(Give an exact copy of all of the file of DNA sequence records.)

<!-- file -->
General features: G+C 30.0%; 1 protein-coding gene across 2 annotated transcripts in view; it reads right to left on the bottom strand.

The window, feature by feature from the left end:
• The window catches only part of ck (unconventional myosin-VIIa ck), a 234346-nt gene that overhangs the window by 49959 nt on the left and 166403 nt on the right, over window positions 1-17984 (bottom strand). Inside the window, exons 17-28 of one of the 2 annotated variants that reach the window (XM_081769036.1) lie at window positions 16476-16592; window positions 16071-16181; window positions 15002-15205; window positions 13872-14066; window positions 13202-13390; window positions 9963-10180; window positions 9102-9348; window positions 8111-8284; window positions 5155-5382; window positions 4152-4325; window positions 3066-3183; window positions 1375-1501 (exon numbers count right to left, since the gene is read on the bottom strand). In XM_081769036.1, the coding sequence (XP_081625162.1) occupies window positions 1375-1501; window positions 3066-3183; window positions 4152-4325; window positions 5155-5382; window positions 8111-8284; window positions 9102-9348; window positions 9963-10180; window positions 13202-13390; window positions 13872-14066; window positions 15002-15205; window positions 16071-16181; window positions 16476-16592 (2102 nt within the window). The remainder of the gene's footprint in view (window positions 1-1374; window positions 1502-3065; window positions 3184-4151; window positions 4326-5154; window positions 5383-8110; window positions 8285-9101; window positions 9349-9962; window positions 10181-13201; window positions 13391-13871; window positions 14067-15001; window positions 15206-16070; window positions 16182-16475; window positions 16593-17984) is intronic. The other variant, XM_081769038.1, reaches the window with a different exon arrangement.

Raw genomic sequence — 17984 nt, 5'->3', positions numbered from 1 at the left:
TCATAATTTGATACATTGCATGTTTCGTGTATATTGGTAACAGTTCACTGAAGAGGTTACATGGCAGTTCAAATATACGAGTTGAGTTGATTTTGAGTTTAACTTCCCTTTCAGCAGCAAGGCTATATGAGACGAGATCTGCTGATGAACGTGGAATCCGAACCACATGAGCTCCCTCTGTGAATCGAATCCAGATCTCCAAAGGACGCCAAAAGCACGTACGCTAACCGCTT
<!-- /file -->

General features: G+C 30.0%; 1 protein-coding gene across 2 annotated transcripts in view; it reads right to left on the bottom strand.

The window, feature by feature from the left end:
• The window catches only part of ck (unconventional myosin-VIIa ck), a 234346-nt gene that overhangs the window by 49959 nt on the left and 166403 nt on the right, over window positions 1-17984 (bottom strand). Inside the window, exons 17-28 of one of the 2 annotated variants that reach the window (XM_081769036.1) lie at window positions 16476-16592; window positions 16071-16181; window positions 15002-15205; window positions 13872-14066; window positions 13202-13390; window positions 9963-10180; window positions 9102-9348; window positions 8111-8284; window positions 5155-5382; window positions 4152-4325; window positions 3066-3183; window positions 1375-1501 (exon numbers count right to left, since the gene is read on the bottom strand). In XM_081769036.1, the coding sequence (XP_081625162.1) occupies window positions 1375-1501; window positions 3066-3183; window positions 4152-4325; window positions 5155-5382; window positions 8111-8284; window positions 9102-9348; window positions 9963-10180; window positions 13202-13390; window positions 13872-14066; window positions 15002-15205; window positions 16071-16181; window positions 16476-16592 (2102 nt within the window). The remainder of the gene's footprint in view (window positions 1-1374; window positions 1502-3065; window positions 3184-4151; window positions 4326-5154; window positions 5383-8110; window positions 8285-9101; window positions 9349-9962; window positions 10181-13201; window positions 13391-13871; window positions 14067-15001; window positions 15206-16070; window positions 16182-16475; window positions 16593-17984) is intronic. The other variant, XM_081769038.1, reaches the window with a different exon arrangement.

Raw genomic sequence — 17984 nt, 5'->3', positions numbered from 1 at the left:
TCATAATTTGATACATTGCATGTTTCGTGTATATTGGTAACAGTTCACTGAAGAGGTTACATGGCAGTTCAAATATACGAGTTGAGTTGATTTTGAGTTTAACTTCCCTTTCAGCAGCAAGGCTATATGAGACGAGATCTGCTGATGAACGTGGAATCCGAACCACATGAGCTCCCTCTGTGAATCGAATCCAGATCTCCAAAGGACGCCAAAAGCACGTACGCTAACCGCTT